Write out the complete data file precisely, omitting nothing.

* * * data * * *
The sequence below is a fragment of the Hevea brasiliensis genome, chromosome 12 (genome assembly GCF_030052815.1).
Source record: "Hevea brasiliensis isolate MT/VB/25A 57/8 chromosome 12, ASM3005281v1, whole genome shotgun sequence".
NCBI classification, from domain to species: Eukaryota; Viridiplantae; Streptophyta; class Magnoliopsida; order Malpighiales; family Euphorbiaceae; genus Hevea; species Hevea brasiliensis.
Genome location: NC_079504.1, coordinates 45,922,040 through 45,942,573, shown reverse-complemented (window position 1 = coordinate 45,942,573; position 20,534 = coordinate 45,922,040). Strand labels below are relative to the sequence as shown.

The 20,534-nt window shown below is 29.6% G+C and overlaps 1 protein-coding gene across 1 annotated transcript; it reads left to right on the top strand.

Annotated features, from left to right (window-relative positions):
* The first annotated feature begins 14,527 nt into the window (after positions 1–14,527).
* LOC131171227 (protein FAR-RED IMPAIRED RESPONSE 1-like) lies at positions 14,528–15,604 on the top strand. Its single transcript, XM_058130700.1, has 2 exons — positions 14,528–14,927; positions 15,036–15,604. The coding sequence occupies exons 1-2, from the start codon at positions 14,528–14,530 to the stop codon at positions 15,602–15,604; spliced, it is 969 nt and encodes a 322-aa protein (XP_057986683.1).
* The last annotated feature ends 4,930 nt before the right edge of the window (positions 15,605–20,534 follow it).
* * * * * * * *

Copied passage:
The sequence below is a fragment of the Hevea brasiliensis genome, chromosome 12 (genome assembly GCF_030052815.1).
Source record: "Hevea brasiliensis isolate MT/VB/25A 57/8 chromosome 12, ASM3005281v1, whole genome shotgun sequence".
NCBI classification, from domain to species: Eukaryota; Viridiplantae; Streptophyta; class Magnoliopsida; order Malpighiales; family Euphorbiaceae; genus Hevea; species Hevea brasiliensis.
Genome location: NC_079504.1, coordinates 45,922,040 through 45,942,573, shown reverse-complemented (window position 1 = coordinate 45,942,573; position 20,534 = coordinate 45,922,040). Strand labels below are relative to the sequence as shown.

The 20,534-nt window shown below is 29.6% G+C and overlaps 1 protein-coding gene across 1 annotated transcript; it reads left to right on the top strand.

Annotated features, from left to right (window-relative positions):
* The first annotated feature begins 14,527 nt into the window (after positions 1–14,527).
* LOC131171227 (protein FAR-RED IMPAIRED RESPONSE 1-like) lies at positions 14,528–15,604 on the top strand. Its single transcript, XM_058130700.1, has 2 exons — positions 14,528–14,927; positions 15,036–15,604. The coding sequence occupies exons 1-2, from the start codon at positions 14,528–14,530 to the stop codon at positions 15,602–15,604; spliced, it is 969 nt and encodes a 322-aa protein (XP_057986683.1).
* The last annotated feature ends 4,930 nt before the right edge of the window (positions 15,605–20,534 follow it).